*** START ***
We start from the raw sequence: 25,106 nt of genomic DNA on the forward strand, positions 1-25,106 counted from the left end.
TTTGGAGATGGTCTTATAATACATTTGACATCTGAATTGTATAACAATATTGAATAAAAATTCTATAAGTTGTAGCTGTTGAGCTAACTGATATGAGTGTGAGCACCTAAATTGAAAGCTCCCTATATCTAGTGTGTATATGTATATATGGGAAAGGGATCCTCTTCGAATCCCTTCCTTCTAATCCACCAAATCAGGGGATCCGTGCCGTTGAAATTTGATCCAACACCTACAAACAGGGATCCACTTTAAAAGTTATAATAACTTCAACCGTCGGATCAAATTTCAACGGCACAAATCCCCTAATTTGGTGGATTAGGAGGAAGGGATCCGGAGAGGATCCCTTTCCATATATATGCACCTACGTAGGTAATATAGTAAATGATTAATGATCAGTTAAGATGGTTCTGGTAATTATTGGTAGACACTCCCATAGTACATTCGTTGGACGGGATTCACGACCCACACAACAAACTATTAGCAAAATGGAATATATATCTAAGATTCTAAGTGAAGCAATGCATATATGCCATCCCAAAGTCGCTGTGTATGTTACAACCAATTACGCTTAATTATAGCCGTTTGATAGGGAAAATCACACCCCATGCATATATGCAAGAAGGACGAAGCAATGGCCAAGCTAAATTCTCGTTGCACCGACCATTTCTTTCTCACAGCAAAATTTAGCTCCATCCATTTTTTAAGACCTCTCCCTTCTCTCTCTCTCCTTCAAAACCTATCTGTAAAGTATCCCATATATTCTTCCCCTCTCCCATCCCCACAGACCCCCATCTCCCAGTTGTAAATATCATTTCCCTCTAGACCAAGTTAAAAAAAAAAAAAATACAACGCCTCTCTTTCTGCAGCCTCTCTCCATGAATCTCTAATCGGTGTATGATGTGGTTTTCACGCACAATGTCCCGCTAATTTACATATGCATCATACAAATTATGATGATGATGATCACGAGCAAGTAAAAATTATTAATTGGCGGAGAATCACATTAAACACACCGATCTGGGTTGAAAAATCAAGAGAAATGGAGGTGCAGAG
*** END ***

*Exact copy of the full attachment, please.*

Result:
We start from the raw sequence: 25,106 nt of genomic DNA on the forward strand, positions 1-25,106 counted from the left end.
TTTGGAGATGGTCTTATAATACATTTGACATCTGAATTGTATAACAATATTGAATAAAAATTCTATAAGTTGTAGCTGTTGAGCTAACTGATATGAGTGTGAGCACCTAAATTGAAAGCTCCCTATATCTAGTGTGTATATGTATATATGGGAAAGGGATCCTCTTCGAATCCCTTCCTTCTAATCCACCAAATCAGGGGATCCGTGCCGTTGAAATTTGATCCAACACCTACAAACAGGGATCCACTTTAAAAGTTATAATAACTTCAACCGTCGGATCAAATTTCAACGGCACAAATCCCCTAATTTGGTGGATTAGGAGGAAGGGATCCGGAGAGGATCCCTTTCCATATATATGCACCTACGTAGGTAATATAGTAAATGATTAATGATCAGTTAAGATGGTTCTGGTAATTATTGGTAGACACTCCCATAGTACATTCGTTGGACGGGATTCACGACCCACACAACAAACTATTAGCAAAATGGAATATATATCTAAGATTCTAAGTGAAGCAATGCATATATGCCATCCCAAAGTCGCTGTGTATGTTACAACCAATTACGCTTAATTATAGCCGTTTGATAGGGAAAATCACACCCCATGCATATATGCAAGAAGGACGAAGCAATGGCCAAGCTAAATTCTCGTTGCACCGACCATTTCTTTCTCACAGCAAAATTTAGCTCCATCCATTTTTTAAGACCTCTCCCTTCTCTCTCTCTCCTTCAAAACCTATCTGTAAAGTATCCCATATATTCTTCCCCTCTCCCATCCCCACAGACCCCCATCTCCCAGTTGTAAATATCATTTCCCTCTAGACCAAGTTAAAAAAAAAAAAAATACAACGCCTCTCTTTCTGCAGCCTCTCTCCATGAATCTCTAATCGGTGTATGATGTGGTTTTCACGCACAATGTCCCGCTAATTTACATATGCATCATACAAATTATGATGATGATGATCACGAGCAAGTAAAAATTATTAATTGGCGGAGAATCACATTAAACACACCGATCTGGGTTGAAAAATCAAGAGAAATGGAGGTGCAGAG